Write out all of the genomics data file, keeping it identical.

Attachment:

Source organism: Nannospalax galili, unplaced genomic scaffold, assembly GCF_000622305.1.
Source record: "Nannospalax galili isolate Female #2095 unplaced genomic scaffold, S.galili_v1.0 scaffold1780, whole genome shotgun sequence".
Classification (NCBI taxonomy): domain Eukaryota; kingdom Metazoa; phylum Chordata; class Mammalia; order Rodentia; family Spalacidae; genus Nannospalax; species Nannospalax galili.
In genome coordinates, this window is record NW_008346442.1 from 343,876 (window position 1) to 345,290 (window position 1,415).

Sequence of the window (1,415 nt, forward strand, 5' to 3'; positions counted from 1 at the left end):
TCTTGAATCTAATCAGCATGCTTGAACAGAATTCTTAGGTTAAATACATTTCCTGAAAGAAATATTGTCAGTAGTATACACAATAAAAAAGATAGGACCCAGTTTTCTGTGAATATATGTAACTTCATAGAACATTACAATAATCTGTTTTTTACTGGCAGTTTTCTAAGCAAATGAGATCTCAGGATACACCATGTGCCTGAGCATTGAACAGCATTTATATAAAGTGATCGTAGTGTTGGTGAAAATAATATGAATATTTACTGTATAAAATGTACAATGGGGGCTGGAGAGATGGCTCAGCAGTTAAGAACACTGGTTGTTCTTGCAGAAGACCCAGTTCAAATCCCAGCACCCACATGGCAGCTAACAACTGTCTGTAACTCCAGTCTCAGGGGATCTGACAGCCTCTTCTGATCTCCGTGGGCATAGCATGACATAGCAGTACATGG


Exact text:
Source organism: Nannospalax galili, unplaced genomic scaffold, assembly GCF_000622305.1.
Source record: "Nannospalax galili isolate Female #2095 unplaced genomic scaffold, S.galili_v1.0 scaffold1780, whole genome shotgun sequence".
Classification (NCBI taxonomy): domain Eukaryota; kingdom Metazoa; phylum Chordata; class Mammalia; order Rodentia; family Spalacidae; genus Nannospalax; species Nannospalax galili.
In genome coordinates, this window is record NW_008346442.1 from 343,876 (window position 1) to 345,290 (window position 1,415).

Sequence of the window (1,415 nt, forward strand, 5' to 3'; positions counted from 1 at the left end):
TCTTGAATCTAATCAGCATGCTTGAACAGAATTCTTAGGTTAAATACATTTCCTGAAAGAAATATTGTCAGTAGTATACACAATAAAAAAGATAGGACCCAGTTTTCTGTGAATATATGTAACTTCATAGAACATTACAATAATCTGTTTTTTACTGGCAGTTTTCTAAGCAAATGAGATCTCAGGATACACCATGTGCCTGAGCATTGAACAGCATTTATATAAAGTGATCGTAGTGTTGGTGAAAATAATATGAATATTTACTGTATAAAATGTACAATGGGGGCTGGAGAGATGGCTCAGCAGTTAAGAACACTGGTTGTTCTTGCAGAAGACCCAGTTCAAATCCCAGCACCCACATGGCAGCTAACAACTGTCTGTAACTCCAGTCTCAGGGGATCTGACAGCCTCTTCTGATCTCCGTGGGCATAGCATGACATAGCAGTACATGG